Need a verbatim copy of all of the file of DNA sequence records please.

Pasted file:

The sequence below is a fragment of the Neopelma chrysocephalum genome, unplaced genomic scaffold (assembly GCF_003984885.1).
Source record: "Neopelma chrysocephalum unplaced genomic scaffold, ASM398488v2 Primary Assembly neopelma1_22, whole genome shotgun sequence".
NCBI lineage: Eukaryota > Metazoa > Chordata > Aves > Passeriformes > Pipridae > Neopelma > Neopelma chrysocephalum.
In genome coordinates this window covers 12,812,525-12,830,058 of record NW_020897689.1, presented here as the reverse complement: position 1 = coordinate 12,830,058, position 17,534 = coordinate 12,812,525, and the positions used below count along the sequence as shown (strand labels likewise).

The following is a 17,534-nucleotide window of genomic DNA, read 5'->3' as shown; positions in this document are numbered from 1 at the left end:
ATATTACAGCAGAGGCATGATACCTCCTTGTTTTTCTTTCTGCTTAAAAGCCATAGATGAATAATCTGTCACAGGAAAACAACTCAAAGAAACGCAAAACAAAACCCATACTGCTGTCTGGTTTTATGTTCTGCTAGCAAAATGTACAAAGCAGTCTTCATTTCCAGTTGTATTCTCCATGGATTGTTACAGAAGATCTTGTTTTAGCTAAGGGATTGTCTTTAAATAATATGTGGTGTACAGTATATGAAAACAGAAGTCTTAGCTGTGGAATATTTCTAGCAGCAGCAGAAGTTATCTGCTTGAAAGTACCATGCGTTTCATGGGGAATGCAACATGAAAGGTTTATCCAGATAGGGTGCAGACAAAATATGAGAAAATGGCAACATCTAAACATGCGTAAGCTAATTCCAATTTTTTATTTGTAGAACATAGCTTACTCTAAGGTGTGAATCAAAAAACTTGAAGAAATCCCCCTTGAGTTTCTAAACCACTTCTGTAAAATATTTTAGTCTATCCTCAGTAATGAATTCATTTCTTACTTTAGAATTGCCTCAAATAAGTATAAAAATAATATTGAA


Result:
The sequence below is a fragment of the Neopelma chrysocephalum genome, unplaced genomic scaffold (assembly GCF_003984885.1).
Source record: "Neopelma chrysocephalum unplaced genomic scaffold, ASM398488v2 Primary Assembly neopelma1_22, whole genome shotgun sequence".
NCBI lineage: Eukaryota > Metazoa > Chordata > Aves > Passeriformes > Pipridae > Neopelma > Neopelma chrysocephalum.
In genome coordinates this window covers 12,812,525-12,830,058 of record NW_020897689.1, presented here as the reverse complement: position 1 = coordinate 12,830,058, position 17,534 = coordinate 12,812,525, and the positions used below count along the sequence as shown (strand labels likewise).

The following is a 17,534-nucleotide window of genomic DNA, read 5'->3' as shown; positions in this document are numbered from 1 at the left end:
ATATTACAGCAGAGGCATGATACCTCCTTGTTTTTCTTTCTGCTTAAAAGCCATAGATGAATAATCTGTCACAGGAAAACAACTCAAAGAAACGCAAAACAAAACCCATACTGCTGTCTGGTTTTATGTTCTGCTAGCAAAATGTACAAAGCAGTCTTCATTTCCAGTTGTATTCTCCATGGATTGTTACAGAAGATCTTGTTTTAGCTAAGGGATTGTCTTTAAATAATATGTGGTGTACAGTATATGAAAACAGAAGTCTTAGCTGTGGAATATTTCTAGCAGCAGCAGAAGTTATCTGCTTGAAAGTACCATGCGTTTCATGGGGAATGCAACATGAAAGGTTTATCCAGATAGGGTGCAGACAAAATATGAGAAAATGGCAACATCTAAACATGCGTAAGCTAATTCCAATTTTTTATTTGTAGAACATAGCTTACTCTAAGGTGTGAATCAAAAAACTTGAAGAAATCCCCCTTGAGTTTCTAAACCACTTCTGTAAAATATTTTAGTCTATCCTCAGTAATGAATTCATTTCTTACTTTAGAATTGCCTCAAATAAGTATAAAAATAATATTGAA